Automatic telephone dialing systems, also known as autodialers, generate a lot of consumer complaints. Autodialers produce, store, and dial telephone numbers using a random or sequential number generator. Autodialers are usually used to place artificial (computerized) or prerecorded voice calls. Autodialers and any artificial or prerecorded voice messages may not be used to contact numbers assigned to any emergency telephone line, the telephone line of any guest or patient room at a hospital, health care facility, cellular telephone service, or other radio common carrier service. Calls using autodialers or artificial or prerecorded voice messages may be placed to businesses, although the FCC’s rules prohibit the use of autodialers in a way that ties up two or more lines of a multi-line business at the same time.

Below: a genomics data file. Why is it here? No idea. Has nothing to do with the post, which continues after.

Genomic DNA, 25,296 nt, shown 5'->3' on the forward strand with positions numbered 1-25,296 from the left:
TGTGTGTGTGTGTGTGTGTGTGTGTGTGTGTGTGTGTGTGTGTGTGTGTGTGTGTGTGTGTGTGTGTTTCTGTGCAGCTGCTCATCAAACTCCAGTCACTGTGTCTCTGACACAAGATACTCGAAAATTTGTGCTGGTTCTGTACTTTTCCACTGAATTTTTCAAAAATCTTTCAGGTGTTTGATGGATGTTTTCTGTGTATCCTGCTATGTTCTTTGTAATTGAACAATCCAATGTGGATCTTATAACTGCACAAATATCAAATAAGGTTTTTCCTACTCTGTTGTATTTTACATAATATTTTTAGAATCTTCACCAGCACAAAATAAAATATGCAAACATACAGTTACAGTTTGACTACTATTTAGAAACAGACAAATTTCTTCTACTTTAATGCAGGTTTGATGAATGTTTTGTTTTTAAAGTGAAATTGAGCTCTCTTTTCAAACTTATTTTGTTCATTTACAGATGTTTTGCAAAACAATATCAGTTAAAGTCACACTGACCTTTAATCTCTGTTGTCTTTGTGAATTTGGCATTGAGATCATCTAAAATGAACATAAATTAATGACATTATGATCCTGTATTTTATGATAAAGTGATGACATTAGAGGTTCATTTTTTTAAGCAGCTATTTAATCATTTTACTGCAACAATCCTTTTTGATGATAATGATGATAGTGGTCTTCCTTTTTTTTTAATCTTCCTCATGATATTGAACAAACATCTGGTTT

If an autodialer is used to deliver an artificial or prerecorded voice message, that message must state, at the beginning, the identity of the business, individual, or other entity initiating the call. During or after the message, the caller must give the telephone number (other than that of the autodialer or prerecorded message player that placed the call) or address of the business, other entity, or individual that made the call. It may not be a 900 number or any other number for which charges exceed local or long distance transmission charges. Autodialers that deliver a recorded message must release the called party’s telephone line within 5 seconds of the time that the calling system receives notification that the called party’s line has hung up.